EDIT: For even better proof, check out the trailer for this film that Michael Ashton created for $300. He’s a special effects guy, so he has the experience. If you were going to add on the location fees of the place he borrowed, the money he would have charged someone else, the cost of his computer and camera, etc. then it’s not quite as ridiculous. But that’s some low-budget beauty!
…water before the great droughts of this century, that is.
In a recent post I discussed the implications of lower costs of filmmaking on studio models. We had a discussion in the comments about the types of high-budget films studios will be able to make. If the last few years of technological progress haven’t convinced you that even the best visual effects technology is quickly becoming possible for anyone, just look at what the geniuses at PhotoSketch have developed:
According to authors, their software can take any rough sketch, with the shape of each element labeled with its name, find images corresponding to each drawn element, judge which are a better match to the shapes, and then seamlessly merge it all into one single image.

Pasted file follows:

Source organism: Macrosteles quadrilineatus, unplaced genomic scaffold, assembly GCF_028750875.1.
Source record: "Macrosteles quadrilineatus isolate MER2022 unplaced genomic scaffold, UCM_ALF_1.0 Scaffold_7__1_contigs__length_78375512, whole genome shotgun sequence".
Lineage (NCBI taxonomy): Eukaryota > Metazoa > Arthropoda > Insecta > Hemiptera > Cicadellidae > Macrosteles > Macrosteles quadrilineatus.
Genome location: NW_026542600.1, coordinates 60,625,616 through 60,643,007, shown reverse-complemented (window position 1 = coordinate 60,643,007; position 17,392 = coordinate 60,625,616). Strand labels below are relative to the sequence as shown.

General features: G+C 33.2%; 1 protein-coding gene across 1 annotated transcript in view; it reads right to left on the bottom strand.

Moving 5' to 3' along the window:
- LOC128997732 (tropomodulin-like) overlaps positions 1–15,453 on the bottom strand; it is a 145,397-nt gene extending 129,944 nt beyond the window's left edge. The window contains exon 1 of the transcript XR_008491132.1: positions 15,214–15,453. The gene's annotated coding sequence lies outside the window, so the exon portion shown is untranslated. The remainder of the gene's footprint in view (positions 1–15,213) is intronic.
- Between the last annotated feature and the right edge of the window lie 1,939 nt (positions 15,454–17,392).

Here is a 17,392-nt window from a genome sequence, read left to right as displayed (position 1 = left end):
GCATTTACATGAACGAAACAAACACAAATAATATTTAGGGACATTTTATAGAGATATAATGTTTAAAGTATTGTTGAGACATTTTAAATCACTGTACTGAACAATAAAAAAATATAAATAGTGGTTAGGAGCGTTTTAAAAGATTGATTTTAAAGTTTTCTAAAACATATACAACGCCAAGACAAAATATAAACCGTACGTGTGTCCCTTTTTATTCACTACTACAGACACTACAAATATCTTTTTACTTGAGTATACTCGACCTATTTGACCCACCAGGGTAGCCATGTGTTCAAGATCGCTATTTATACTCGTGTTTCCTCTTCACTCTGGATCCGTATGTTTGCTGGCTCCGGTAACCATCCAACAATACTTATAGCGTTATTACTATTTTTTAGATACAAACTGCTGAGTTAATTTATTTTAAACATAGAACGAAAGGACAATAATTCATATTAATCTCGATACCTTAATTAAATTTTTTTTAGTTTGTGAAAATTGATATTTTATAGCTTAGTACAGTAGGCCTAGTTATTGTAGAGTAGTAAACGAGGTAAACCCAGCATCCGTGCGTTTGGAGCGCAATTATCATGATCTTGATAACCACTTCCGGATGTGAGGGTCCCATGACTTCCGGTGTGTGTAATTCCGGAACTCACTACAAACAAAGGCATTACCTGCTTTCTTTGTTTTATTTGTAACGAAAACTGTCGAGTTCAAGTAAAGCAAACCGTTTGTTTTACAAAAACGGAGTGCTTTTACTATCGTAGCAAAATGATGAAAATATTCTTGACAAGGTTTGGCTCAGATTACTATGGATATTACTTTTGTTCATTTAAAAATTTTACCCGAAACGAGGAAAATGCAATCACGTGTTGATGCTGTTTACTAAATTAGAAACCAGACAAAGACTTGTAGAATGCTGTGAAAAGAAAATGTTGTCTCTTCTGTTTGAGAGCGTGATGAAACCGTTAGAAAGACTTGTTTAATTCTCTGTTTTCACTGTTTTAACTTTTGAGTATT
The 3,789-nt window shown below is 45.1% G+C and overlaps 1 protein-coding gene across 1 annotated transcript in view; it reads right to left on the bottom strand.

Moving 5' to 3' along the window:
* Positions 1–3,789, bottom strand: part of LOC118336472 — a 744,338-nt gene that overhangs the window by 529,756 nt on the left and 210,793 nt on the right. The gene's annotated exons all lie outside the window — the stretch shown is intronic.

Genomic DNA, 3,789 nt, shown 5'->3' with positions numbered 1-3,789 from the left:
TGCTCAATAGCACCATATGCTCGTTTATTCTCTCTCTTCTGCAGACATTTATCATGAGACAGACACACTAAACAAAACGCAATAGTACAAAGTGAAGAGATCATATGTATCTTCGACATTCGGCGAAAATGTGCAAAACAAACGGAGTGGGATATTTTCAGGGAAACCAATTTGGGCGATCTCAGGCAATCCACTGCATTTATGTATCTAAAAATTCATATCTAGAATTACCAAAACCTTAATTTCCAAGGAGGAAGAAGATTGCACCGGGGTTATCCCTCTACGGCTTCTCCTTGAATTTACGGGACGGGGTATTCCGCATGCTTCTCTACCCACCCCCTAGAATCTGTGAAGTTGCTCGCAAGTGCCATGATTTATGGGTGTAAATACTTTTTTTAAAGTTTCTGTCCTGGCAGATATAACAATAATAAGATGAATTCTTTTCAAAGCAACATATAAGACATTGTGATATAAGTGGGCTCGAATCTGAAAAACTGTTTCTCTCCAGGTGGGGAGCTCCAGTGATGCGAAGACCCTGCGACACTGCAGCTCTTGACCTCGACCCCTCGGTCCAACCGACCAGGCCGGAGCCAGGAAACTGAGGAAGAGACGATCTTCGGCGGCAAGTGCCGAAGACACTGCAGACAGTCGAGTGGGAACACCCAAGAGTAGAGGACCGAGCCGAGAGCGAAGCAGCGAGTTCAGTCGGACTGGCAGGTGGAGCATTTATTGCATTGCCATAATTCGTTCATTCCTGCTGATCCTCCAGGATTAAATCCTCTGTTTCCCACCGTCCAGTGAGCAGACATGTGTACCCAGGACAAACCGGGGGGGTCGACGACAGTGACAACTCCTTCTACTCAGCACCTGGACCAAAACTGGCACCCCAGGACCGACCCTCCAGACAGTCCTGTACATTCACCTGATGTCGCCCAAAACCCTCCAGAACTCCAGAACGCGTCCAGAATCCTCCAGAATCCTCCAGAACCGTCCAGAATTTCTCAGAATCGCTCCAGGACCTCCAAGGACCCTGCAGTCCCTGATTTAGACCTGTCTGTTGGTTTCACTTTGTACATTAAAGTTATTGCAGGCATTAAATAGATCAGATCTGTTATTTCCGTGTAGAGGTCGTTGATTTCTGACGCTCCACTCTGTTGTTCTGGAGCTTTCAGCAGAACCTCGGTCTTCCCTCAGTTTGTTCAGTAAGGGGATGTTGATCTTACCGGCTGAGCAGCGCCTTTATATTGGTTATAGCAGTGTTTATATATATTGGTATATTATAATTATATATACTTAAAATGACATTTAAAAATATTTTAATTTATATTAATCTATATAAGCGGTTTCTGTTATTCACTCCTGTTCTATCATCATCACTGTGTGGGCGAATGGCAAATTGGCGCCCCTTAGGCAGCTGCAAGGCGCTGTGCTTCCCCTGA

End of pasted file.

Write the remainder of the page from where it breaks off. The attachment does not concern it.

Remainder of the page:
PhotoSketch’s blending algorithm analyzes each of these images, compares them with each other, and decides which are better for the blending process. It automatically traces and places them into a single photograph, matching the scene, and adding shadows. Of course, the results are less than perfect, but they are good enough.
Mark my words, you will be able to create Benjamin Button on a home computer. 3D HD cameras will cost several thousand dollars. Prepare for the changes because they are coming!
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